Secure Sockets Layer (SSL) is a standard security technology for establishing an encrypted link between a server and a client—typically a web server (website) and a browser, or a mail server and a mail client (e.g., Outlook).
SSL allows sensitive information such as credit card numbers, social security numbers, and login credentials to be transmitted securely. Normally, data sent between browsers and web servers is sent in plain text—leaving you vulnerable to eavesdropping. If an attacker is able to intercept all data being sent between a browser and a web server, they can see and use that information.
More specifically, SSL is a security protocol. Protocols describe how algorithms should be used. In this case, the SSL protocol determines variables of the encryption for both the link and the data being transmitted.
All browsers have the capability to interact with secured web servers using the SSL protocol. However, the browser and the server need what is called an SSL Certificate to be able to establish a secure connection.
SSL secures millions of peoples’ data on the Internet every day, especially during online transactions or when transmitting confidential information. Internet users have come to associate their online security with the lock icon that comes with an SSL-secured website or green address bar that comes with an Extended Validation SSL-secured website. SSL-secured websites also begin with https rather than http
How SSL Certificates Work
- A browser or server attempts to connect to a Website, a.k.a. Web server, secured with SSL. The browser/server requests that the Web server identify itself.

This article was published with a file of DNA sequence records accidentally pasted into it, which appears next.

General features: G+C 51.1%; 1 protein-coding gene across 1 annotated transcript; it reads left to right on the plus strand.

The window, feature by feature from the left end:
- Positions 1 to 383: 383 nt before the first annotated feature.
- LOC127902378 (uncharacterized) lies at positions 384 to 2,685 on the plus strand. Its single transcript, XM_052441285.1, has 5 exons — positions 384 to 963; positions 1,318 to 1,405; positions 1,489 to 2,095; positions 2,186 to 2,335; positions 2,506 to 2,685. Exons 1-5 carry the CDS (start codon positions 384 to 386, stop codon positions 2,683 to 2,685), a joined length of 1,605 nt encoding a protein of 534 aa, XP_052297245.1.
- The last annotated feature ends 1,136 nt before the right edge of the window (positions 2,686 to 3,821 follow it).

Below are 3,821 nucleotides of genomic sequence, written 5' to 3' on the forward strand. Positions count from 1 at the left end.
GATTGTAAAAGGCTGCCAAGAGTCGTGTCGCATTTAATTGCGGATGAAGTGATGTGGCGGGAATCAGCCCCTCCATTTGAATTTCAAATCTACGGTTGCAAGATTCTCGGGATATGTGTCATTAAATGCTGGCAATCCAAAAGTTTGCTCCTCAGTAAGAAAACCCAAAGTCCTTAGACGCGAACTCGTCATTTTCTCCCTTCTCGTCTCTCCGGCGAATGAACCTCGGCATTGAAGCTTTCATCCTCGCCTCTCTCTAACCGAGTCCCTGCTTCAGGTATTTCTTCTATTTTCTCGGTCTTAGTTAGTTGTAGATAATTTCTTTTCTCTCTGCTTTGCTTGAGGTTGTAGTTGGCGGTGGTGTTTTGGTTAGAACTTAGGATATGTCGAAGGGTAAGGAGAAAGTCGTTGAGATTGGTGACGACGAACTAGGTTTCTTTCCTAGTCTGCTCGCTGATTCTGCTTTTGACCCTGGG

- The Web server sends the browser/server a copy of its SSL certificate.
- The browser/server checks to see whether or not it trusts the SSL certificate. If so, it sends a message to the Web server.
- The Web server sends back a digitally signed acknowledgement to start an SSL encrypted session.
- Encrypted data is shared between the browser/server and the Web server.
There are many benefits to using SSL Certificates. Namely, SSL customers:
- Get HTTPs which elicits a stronger Google ranking
- Create safer experiences for your customers
- Build customer trust and improve conversions
- Protect both customer and internal data
- Encrypt browser-to-server and server-to-server communication
- Increase security of your mobile and cloud apps
READ MORE: About SSL
SSL is a protocol with a long history and several versions. First prototypes came from Netscape, when they were developing the first versions of their flagship browser, Netscape Navigator (this browser killed off Mosaic in the early times of the Browser Wars, which are still raging, albeit with new competitors). Version 1 has never been made public so we do not know how it looked like. SSL version 2 is described in a draft which can be read there; it has a number of weaknesses, some of them rather serious, so it is deprecated and newer SSL/TLS implementations do not support it (while older deactivated by default). I will not speak of SSL version 2 any further, except as an occasional reference.
SSL version 3 (which I will call “SSLv3”) was an enhanced protocol which still works today and is widely supported. Although still a property of Netscape Communications (or whoever owns that nowadays), the protocol has been published as an “historical RFC” (RFC 6101). Meanwhile, the protocol has been standardized, with a new name in order to avoid legal issues; the new name is TLS.
Three versions of TLS have been produced to far, each with its dedicated RFC: TLS 1.0, TLS 1.1 and TLS 1.2. They are internally very similar with each other, and with SSLv3, to the point that an implementation can easily support SSLv3 and all three TLS versions with at least 95% of the code being common. Still internally, all versions are designated by a version number with the major.minor format; SSLv3 is then 3.0, while the TLS versions are, respectively, 3.1, 3.2 and 3.3. Thus, it is no wonder that TLS 1.0 is sometimes called SSL 3.1 (and it is not incorrect either). SSL 3.0 and TLS 1.0 differ by only some minute details. TLS 1.1 and 1.2 are not yet widely supported, although there is impetus for that, because of possible weaknesses (see below, for the “BEAST attack”). SSLv3 and TLS 1.0 are supported “everywhere” (even IE 6.0 knows them).